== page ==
Many states like Kerala, Karnataka, Uttaranchal, Tamil Nadu, Maharashtra, Goa and Gujarat have less than 4% of children in the 6-14 age-group out of school.

In fact, Goa has overtaken Kerala as the state with the lowest number of out-of-school children -- only 0.3% of all children in the tiny coastal state do not go to school, compared to 1.6% of Kerala's children. Karnataka comes third with 1.9%, followed by Uttaranchal (2%), Tamil Nadu (2.7%) and Maharashtra (2.8%). Gujarat placed seventh, with 3.6% of its children out of school. Madhya Pradesh comes eighth with 4%, followed by Punjab (4.3%), West Bengal (4.4%), Chhattisgarh (4.7%), Haryana (5.3%) and Uttar Pradesh (7.3%). Andhra Pradesh (7.4%), Orissa (8.9%), Jharkhand (9.8%) and Rajasthan (10.4%) are at the bottom of the list. Bihar comes in last in terms of enrolment figures.

The data for ASER 2005 was collected in November- December 2005 -- 20 randomly selected villages were surveyed in each participating district. In each village, the ASER team visited 20 randomly selected households and interacted with all children (in the age-group 6 to 14).

Key findings of the report:


  • The good news is that 93.4% of children in the 6-14 age-group are enrolled in school. In the 6-10 age-group, there is not much difference in the enrolment of boys and girls.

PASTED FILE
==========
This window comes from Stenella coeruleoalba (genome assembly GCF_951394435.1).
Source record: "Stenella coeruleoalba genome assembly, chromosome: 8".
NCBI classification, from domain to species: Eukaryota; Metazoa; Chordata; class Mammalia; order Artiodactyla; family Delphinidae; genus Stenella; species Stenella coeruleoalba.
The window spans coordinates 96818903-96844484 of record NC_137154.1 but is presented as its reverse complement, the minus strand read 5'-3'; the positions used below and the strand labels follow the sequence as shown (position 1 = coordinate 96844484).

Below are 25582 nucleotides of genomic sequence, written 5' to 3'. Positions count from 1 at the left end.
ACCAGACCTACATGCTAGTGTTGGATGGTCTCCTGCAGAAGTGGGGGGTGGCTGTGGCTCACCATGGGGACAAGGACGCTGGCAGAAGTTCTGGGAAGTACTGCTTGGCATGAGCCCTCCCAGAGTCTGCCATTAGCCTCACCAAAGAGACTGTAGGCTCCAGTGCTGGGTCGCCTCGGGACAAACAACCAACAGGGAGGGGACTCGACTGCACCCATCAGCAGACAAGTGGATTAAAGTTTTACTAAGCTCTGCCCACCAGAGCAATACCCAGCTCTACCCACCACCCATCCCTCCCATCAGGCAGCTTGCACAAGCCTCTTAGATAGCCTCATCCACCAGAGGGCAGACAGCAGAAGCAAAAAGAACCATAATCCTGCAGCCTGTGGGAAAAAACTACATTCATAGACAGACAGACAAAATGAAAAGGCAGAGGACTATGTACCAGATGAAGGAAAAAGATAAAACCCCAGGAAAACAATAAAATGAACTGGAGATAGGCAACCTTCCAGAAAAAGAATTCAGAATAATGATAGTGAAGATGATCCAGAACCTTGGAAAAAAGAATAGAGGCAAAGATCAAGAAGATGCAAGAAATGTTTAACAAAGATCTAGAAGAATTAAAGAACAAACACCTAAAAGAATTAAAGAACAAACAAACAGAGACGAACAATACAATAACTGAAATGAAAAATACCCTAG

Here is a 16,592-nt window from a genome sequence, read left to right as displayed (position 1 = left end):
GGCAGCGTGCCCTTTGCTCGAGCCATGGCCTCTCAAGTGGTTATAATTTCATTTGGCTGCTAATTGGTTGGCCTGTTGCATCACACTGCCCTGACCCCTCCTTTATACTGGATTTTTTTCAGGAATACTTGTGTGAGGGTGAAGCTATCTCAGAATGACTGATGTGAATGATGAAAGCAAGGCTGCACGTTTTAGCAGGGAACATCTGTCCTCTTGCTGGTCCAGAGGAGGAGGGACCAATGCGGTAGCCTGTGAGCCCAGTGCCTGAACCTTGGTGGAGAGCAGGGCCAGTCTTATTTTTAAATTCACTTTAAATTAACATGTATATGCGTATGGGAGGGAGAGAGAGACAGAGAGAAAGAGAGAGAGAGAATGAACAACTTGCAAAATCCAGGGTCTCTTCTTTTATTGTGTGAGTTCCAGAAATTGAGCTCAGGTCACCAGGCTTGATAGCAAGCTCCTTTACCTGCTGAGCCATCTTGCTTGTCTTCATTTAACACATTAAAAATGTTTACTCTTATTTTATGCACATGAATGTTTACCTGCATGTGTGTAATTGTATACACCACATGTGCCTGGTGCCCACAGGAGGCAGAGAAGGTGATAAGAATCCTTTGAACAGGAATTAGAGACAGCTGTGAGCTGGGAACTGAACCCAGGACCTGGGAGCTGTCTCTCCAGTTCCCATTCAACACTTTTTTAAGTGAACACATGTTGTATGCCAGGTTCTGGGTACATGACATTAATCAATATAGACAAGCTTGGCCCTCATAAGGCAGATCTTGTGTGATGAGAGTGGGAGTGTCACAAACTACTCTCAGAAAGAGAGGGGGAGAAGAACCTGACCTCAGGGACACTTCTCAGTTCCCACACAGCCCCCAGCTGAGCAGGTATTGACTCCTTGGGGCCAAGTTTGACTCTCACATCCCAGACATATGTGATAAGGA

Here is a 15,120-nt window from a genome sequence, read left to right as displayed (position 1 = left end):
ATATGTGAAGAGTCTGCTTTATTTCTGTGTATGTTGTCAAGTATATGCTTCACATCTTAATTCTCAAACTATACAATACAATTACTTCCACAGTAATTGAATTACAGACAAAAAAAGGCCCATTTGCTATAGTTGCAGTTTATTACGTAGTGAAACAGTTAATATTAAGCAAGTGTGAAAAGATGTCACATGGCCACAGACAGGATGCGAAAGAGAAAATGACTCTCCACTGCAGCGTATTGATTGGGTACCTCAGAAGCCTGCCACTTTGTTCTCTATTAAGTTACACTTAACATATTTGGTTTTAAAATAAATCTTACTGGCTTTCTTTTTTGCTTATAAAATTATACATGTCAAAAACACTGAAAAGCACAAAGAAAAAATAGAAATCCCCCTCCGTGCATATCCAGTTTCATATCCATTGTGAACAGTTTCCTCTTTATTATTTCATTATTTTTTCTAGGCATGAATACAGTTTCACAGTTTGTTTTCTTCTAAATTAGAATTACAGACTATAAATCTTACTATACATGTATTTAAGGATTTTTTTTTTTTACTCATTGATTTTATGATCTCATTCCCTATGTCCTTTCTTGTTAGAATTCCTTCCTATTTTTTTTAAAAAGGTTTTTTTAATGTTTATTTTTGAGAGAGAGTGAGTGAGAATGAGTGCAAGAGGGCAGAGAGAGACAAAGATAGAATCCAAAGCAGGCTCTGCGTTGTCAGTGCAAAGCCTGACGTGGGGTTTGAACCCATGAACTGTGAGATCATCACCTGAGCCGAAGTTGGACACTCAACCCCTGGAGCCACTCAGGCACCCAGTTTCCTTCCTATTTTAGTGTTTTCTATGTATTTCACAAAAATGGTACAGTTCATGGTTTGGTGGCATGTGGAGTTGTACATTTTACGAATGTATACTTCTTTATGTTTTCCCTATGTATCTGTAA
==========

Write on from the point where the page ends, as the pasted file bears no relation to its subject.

• 60% of students in private schools are boys. However, there are significant statewise differences -- at one end we have Rajasthan and Uttaranchal where the proportion of boys in private schools is over 65%, and at the other end is Kerala where the proportion of girls is 51%.
  • Boys and girls are almost even in Tamil Nadu, Karnataka and Maharashtra. Girls as a percentage of all out-of-school children are 52.8%.
  • Of all rural children not enrolled in school, 71.2% are in just five states -- Bihar, Uttar Pradesh, Rajasthan, Andhra Pradesh and Orissa.
  • Nationally, government schools account for 75.1% of school enrolment in the 6-14 age-group, while private schools provide education to 16.4% of children. However, in Haryana and Uttar Pradesh, close to a third of all children are in private schools. Madrasas and other forms of education account for a low 1%.


  • Children from Classes II to V were tested in reading paragraphs with short sentences and long sentences, subtraction and division. 35% of all children in the age-group 7-14 could not read simple paragraphs at the Standard I level, and close to 52% could not read a short story at the Standard II level of difficulty.
  • 40% of children who are in school and studying in Standard V could not read the story text at the Standard II level of difficulty.
  • Although many more children in higher classes (Standards VI to VIII) can read, there are still 22% of children in government schools and 17% in private schools who cannot read a Standard II level text.